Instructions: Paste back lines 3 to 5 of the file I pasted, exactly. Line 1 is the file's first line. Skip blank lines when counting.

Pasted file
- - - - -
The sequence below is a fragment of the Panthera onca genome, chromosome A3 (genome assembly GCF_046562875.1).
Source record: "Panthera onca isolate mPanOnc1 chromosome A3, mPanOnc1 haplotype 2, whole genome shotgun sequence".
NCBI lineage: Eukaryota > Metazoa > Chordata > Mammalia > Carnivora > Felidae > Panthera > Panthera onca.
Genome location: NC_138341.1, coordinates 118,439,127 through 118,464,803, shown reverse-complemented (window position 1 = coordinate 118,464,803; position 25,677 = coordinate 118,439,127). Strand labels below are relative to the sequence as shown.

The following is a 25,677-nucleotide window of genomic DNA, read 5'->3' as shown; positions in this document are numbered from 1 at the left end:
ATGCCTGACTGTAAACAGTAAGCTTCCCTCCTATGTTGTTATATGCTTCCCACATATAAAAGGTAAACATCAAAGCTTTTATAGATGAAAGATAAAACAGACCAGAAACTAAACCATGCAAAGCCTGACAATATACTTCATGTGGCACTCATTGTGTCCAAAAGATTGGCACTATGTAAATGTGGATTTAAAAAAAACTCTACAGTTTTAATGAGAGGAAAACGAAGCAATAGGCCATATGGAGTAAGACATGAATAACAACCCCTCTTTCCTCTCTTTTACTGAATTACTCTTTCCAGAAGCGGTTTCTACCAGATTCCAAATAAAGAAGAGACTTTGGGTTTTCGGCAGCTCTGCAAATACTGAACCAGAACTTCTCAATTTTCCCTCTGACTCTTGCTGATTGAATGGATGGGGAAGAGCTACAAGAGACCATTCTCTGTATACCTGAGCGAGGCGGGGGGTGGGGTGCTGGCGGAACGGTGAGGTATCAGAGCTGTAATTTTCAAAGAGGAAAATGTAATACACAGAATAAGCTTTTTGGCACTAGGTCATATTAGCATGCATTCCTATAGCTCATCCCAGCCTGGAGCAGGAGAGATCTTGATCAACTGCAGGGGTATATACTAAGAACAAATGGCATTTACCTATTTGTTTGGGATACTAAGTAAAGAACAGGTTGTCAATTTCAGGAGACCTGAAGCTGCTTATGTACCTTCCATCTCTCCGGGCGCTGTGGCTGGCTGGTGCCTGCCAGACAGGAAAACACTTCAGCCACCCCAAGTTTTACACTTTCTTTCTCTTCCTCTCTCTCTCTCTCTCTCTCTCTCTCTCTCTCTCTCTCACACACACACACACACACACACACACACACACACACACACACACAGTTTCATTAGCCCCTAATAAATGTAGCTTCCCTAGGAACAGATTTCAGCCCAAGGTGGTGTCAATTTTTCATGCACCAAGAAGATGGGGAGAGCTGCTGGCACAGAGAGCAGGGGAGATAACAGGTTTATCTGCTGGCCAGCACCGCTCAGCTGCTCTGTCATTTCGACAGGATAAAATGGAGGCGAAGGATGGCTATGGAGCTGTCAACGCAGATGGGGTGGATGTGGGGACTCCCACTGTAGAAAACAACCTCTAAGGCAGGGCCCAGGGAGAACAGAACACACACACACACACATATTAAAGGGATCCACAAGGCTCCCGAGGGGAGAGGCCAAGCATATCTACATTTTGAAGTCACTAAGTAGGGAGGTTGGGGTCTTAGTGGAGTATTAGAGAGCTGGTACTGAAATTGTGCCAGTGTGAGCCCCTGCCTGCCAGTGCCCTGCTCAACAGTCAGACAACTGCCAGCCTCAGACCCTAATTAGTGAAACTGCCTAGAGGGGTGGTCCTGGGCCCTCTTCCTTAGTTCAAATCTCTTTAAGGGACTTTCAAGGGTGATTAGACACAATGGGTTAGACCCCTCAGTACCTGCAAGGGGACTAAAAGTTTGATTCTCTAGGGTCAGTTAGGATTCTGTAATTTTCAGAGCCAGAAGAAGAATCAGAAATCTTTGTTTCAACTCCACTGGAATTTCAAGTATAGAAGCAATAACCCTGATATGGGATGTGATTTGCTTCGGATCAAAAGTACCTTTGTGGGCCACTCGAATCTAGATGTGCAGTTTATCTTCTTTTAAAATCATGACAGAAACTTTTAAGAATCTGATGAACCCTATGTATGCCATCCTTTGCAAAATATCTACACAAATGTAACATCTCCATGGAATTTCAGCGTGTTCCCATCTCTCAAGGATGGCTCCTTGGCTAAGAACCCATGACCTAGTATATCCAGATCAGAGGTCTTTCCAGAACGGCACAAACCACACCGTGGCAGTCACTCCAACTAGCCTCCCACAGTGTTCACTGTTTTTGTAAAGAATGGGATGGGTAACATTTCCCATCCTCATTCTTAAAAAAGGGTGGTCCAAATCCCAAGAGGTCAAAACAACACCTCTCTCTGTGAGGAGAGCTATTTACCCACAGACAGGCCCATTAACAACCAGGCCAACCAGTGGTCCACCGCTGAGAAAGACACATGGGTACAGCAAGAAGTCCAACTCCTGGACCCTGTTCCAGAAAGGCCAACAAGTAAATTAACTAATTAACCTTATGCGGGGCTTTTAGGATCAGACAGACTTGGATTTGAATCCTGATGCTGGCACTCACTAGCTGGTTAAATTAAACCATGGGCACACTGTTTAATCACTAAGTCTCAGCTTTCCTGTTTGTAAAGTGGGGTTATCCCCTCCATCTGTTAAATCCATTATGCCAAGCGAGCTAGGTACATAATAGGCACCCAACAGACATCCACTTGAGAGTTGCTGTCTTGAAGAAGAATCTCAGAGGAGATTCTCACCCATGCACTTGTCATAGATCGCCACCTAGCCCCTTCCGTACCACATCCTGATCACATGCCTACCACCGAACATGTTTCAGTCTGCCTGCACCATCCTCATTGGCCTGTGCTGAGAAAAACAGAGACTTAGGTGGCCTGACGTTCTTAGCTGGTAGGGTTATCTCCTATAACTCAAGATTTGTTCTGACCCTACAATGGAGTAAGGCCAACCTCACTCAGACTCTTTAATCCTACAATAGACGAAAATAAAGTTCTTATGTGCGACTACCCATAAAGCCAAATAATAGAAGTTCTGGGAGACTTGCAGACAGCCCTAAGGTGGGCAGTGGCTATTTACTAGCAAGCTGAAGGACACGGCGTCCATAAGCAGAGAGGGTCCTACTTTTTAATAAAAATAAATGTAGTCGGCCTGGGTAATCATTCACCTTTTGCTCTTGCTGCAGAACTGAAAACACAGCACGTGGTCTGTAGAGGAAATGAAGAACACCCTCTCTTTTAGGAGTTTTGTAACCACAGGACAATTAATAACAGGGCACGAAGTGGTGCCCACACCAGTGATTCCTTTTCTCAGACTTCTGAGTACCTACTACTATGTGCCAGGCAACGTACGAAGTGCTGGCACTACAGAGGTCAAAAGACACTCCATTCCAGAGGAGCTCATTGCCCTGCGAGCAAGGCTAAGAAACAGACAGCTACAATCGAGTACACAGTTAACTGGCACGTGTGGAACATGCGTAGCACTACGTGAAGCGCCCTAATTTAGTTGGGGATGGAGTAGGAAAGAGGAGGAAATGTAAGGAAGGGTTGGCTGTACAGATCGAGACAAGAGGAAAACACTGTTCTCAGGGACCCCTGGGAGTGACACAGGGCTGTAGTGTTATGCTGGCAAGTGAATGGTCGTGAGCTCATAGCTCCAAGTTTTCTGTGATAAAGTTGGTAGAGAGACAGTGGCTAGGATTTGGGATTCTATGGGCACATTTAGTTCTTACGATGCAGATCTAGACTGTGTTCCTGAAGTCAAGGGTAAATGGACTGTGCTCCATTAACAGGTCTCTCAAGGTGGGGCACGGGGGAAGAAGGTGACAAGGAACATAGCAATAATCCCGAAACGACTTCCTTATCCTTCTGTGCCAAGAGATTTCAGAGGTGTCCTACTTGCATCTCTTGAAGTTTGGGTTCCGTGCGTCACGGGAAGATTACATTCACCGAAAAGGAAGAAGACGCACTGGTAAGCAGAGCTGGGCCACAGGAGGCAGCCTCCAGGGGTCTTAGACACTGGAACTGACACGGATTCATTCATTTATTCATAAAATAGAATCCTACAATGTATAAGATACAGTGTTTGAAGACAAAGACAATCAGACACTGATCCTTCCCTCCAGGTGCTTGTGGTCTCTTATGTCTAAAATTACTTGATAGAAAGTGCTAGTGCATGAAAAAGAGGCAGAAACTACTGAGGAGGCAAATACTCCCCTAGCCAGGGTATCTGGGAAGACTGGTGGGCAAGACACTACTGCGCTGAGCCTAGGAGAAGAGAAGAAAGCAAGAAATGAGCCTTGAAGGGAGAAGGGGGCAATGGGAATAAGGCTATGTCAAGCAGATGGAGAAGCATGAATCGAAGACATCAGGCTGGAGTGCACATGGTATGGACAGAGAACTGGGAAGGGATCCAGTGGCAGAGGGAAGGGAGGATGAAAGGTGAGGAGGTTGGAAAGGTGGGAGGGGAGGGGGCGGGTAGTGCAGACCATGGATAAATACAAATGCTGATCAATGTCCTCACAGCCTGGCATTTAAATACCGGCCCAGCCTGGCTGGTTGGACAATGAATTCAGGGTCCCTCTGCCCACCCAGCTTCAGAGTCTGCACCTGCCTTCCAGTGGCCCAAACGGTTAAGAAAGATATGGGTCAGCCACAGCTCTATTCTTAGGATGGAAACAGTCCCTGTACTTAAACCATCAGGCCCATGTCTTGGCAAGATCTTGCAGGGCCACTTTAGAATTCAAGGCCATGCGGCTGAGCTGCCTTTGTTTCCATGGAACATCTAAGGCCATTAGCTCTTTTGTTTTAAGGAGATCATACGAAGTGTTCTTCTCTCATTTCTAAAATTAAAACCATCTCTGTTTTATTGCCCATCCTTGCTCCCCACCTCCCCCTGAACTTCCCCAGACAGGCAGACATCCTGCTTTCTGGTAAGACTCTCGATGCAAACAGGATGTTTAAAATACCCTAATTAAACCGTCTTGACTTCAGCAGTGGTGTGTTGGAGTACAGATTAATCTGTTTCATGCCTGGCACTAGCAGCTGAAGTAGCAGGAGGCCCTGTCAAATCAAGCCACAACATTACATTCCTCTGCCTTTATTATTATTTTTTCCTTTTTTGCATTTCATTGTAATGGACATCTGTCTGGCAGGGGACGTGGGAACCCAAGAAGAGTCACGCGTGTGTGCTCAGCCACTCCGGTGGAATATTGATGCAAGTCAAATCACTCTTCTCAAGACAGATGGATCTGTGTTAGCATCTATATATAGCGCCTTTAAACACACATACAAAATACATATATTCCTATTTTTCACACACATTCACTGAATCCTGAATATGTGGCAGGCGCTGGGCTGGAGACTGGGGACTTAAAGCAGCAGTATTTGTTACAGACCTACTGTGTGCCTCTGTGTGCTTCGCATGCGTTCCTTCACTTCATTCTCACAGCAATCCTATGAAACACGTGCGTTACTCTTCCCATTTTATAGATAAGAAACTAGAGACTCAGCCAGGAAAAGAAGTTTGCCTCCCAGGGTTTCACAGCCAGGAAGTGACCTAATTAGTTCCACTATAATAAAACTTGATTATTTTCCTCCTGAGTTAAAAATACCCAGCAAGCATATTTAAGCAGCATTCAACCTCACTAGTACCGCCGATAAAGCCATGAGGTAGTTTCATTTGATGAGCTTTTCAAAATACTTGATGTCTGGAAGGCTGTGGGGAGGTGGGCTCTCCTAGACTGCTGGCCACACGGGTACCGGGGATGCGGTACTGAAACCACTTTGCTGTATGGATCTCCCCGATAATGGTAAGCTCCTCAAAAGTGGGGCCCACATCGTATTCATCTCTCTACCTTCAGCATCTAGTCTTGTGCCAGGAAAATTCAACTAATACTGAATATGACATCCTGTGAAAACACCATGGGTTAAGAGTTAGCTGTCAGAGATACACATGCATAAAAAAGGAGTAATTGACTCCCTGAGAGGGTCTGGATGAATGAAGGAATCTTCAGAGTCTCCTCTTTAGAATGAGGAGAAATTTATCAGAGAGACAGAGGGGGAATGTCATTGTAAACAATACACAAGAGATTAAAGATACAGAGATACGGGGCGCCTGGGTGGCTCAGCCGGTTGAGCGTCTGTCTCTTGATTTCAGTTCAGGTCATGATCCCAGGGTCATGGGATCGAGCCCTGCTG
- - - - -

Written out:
NCBI lineage: Eukaryota > Metazoa > Chordata > Mammalia > Carnivora > Felidae > Panthera > Panthera onca.
Genome location: NC_138341.1, coordinates 118,439,127 through 118,464,803, shown reverse-complemented (window position 1 = coordinate 118,464,803; position 25,677 = coordinate 118,439,127). Strand labels below are relative to the sequence as shown.

The following is a 25,677-nucleotide window of genomic DNA, read 5'->3' as shown; positions in this document are numbered from 1 at the left end: